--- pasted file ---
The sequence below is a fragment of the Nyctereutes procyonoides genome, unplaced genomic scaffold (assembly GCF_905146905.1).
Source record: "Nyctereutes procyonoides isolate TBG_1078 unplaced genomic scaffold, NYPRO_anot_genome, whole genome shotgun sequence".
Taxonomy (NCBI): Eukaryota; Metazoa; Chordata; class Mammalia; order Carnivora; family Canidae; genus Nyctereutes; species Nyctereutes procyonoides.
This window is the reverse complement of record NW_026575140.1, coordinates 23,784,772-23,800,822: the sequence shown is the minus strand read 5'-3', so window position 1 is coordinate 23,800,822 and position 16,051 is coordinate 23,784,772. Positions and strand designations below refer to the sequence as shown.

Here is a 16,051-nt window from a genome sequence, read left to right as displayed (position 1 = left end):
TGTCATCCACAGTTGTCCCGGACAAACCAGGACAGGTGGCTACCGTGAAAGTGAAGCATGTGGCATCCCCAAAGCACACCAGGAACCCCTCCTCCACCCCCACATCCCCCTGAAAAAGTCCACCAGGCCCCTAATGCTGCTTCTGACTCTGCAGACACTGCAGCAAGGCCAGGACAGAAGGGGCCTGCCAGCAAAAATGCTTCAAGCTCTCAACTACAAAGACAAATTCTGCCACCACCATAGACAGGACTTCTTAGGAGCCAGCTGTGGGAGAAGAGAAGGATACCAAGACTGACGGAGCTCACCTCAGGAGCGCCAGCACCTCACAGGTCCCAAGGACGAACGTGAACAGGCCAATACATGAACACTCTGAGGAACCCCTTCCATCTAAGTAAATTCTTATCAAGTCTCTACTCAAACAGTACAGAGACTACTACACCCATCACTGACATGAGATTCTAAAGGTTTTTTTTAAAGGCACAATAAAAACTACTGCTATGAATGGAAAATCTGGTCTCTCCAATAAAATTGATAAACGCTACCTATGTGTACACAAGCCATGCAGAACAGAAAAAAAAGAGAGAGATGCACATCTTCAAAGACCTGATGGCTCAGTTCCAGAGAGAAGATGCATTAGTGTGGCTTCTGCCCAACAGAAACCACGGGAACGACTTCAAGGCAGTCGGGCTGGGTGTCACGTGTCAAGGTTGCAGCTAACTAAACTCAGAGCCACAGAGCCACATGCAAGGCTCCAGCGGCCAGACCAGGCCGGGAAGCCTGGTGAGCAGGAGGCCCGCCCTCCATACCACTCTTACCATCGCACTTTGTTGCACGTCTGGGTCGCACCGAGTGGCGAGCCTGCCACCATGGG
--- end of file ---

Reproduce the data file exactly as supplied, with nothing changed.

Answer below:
The sequence below is a fragment of the Nyctereutes procyonoides genome, unplaced genomic scaffold (assembly GCF_905146905.1).
Source record: "Nyctereutes procyonoides isolate TBG_1078 unplaced genomic scaffold, NYPRO_anot_genome, whole genome shotgun sequence".
Taxonomy (NCBI): Eukaryota; Metazoa; Chordata; class Mammalia; order Carnivora; family Canidae; genus Nyctereutes; species Nyctereutes procyonoides.
This window is the reverse complement of record NW_026575140.1, coordinates 23,784,772-23,800,822: the sequence shown is the minus strand read 5'-3', so window position 1 is coordinate 23,800,822 and position 16,051 is coordinate 23,784,772. Positions and strand designations below refer to the sequence as shown.

Here is a 16,051-nt window from a genome sequence, read left to right as displayed (position 1 = left end):
TGTCATCCACAGTTGTCCCGGACAAACCAGGACAGGTGGCTACCGTGAAAGTGAAGCATGTGGCATCCCCAAAGCACACCAGGAACCCCTCCTCCACCCCCACATCCCCCTGAAAAAGTCCACCAGGCCCCTAATGCTGCTTCTGACTCTGCAGACACTGCAGCAAGGCCAGGACAGAAGGGGCCTGCCAGCAAAAATGCTTCAAGCTCTCAACTACAAAGACAAATTCTGCCACCACCATAGACAGGACTTCTTAGGAGCCAGCTGTGGGAGAAGAGAAGGATACCAAGACTGACGGAGCTCACCTCAGGAGCGCCAGCACCTCACAGGTCCCAAGGACGAACGTGAACAGGCCAATACATGAACACTCTGAGGAACCCCTTCCATCTAAGTAAATTCTTATCAAGTCTCTACTCAAACAGTACAGAGACTACTACACCCATCACTGACATGAGATTCTAAAGGTTTTTTTTAAAGGCACAATAAAAACTACTGCTATGAATGGAAAATCTGGTCTCTCCAATAAAATTGATAAACGCTACCTATGTGTACACAAGCCATGCAGAACAGAAAAAAAAGAGAGAGATGCACATCTTCAAAGACCTGATGGCTCAGTTCCAGAGAGAAGATGCATTAGTGTGGCTTCTGCCCAACAGAAACCACGGGAACGACTTCAAGGCAGTCGGGCTGGGTGTCACGTGTCAAGGTTGCAGCTAACTAAACTCAGAGCCACAGAGCCACATGCAAGGCTCCAGCGGCCAGACCAGGCCGGGAAGCCTGGTGAGCAGGAGGCCCGCCCTCCATACCACTCTTACCATCGCACTTTGTTGCACGTCTGGGTCGCACCGAGTGGCGAGCCTGCCACCATGGG